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Turkey's President Erdogan gives green light to Sweden's NATO accession bid

Turkish President Recep Tayyip Erdogan (L) and Swedish Prime Minister Ulf Kristersson (R) shake hands next to NATO Secretary General Jens Stoltenberg prior to their meeting on the eve of a NATO summit in Vilnius, Lithuania, on July 10, 2023. (Photo by Reuters)

Turkey's President Recep Tayyip Erdogan has given the green light to Sweden's bid to become a member of the NATO military alliance, ending months of tug of war over the issue.

The announcement was made by NATO Secretary General Jens Stoltenberg in a news conference on Monday ahead of the alliance's summit in the
Lithuanian capital city of Vilnius, which starts on Tuesday.

Erdogan had previously conditioned his approval on Sweden dropping its support for Kurdish opposition groups that are considered terrorist outfits by Ankara. He even upped the ante earlier on Monday by saying Turkey's approval of Sweden's NATO bid hinged on revival of his country's European Union membership process.

Turkey also wants Sweden to extradite or expel supporters of the Kurdish militant group, PKK, which is labeled a terrorist organization by the US and the EU, as well as supporters of the Kurdish YPG forces in Syria and followers of the US-based cleric, Fethullah Gulen. Erdogan alleges Gulen masterminded the 2016 coup attempt.

"I'm glad to announce ... that President Erdogan has agreed to forward the accession protocol for Sweden to the grand national assembly as soon as possible, and work closely with the assembly to ensure ratification," Stoltenberg told reporters, describing it as a "historic" step.

This came after Sweden and Turkey ironed out their differences at an eleventh-hour meeting attended by Erdogan and Swedish Prime Minister Ulf Kristersson in Vilnius.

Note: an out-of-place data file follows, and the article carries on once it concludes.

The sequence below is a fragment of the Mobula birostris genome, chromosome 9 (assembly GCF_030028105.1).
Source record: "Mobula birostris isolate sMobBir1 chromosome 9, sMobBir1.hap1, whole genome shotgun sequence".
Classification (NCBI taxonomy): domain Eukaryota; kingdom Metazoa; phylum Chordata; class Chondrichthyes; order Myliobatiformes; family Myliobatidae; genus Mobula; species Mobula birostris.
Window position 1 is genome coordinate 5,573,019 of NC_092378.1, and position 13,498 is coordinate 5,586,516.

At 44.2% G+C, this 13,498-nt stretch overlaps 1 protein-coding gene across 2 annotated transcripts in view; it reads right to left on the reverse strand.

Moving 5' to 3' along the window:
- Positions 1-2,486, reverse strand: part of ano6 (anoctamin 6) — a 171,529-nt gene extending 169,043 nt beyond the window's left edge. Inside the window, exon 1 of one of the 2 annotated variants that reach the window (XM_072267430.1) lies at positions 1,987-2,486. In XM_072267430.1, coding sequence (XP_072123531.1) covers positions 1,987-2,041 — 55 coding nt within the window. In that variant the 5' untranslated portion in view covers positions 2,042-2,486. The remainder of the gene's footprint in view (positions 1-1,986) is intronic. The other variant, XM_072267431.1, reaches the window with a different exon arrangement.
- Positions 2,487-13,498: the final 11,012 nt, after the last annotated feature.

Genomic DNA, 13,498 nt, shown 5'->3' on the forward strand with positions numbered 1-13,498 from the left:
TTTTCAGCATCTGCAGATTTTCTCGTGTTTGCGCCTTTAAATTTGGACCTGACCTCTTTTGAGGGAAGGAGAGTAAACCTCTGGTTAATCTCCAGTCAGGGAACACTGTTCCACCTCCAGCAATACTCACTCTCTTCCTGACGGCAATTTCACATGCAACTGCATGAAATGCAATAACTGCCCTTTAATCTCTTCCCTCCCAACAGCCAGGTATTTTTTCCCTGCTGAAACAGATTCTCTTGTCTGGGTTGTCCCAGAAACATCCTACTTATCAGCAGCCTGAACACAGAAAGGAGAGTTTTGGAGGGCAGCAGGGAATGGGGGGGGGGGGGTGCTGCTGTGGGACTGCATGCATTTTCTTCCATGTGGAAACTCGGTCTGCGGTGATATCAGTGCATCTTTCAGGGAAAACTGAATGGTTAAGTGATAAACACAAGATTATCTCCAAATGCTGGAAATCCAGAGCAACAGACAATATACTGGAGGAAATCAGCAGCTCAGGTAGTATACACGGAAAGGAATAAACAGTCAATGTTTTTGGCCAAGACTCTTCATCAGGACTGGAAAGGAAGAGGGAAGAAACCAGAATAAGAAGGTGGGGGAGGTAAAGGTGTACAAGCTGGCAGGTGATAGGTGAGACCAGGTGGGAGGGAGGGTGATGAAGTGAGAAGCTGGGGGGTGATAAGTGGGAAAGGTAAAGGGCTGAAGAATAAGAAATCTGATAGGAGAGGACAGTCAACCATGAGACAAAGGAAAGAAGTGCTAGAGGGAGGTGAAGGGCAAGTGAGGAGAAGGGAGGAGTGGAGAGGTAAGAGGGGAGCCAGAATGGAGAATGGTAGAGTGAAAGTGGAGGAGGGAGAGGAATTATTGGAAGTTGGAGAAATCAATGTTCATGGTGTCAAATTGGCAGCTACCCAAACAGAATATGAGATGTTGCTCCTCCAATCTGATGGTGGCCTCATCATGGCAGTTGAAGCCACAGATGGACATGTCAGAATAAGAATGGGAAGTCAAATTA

A statement issued following the meeting by the two countries said Sweden would stop providing support to Kurdish groups.

"Sweden will actively support efforts to reinvigorate Turkey's EU accession process, including modernization of the EU-Turkey Customs Union and visa liberalization," the statement added.

"This has been a good day for Sweden," Kristersson told reporters, saying the joint statement represented "a very big step" toward the final ratification of Sweden's membership of NATO.

The Turkish parliament must approve Sweden's bid, but Erdogan has agreed to push for its ratification.

Hungary's Prime Minister Viktor Orban, whose country is yet to approve Sweden's membership, said on Thursday that Budapest would no longer block
Sweden's NATO membership ratification.

Sweden and Finland applied to join NATO last year following the start of the war in Ukraine.

Moscow has been explicitly warning both countries that they have fallen victim to "the Russophobic frenzy" that followed the initiation of the conflict in Ukraine, adding that the countries have failed to put their interests above those of the collective West.

Finland's NATO membership was green-lighted by all NATO members in April. It took the Turkish parliament two weeks to ratify Finland's membership.

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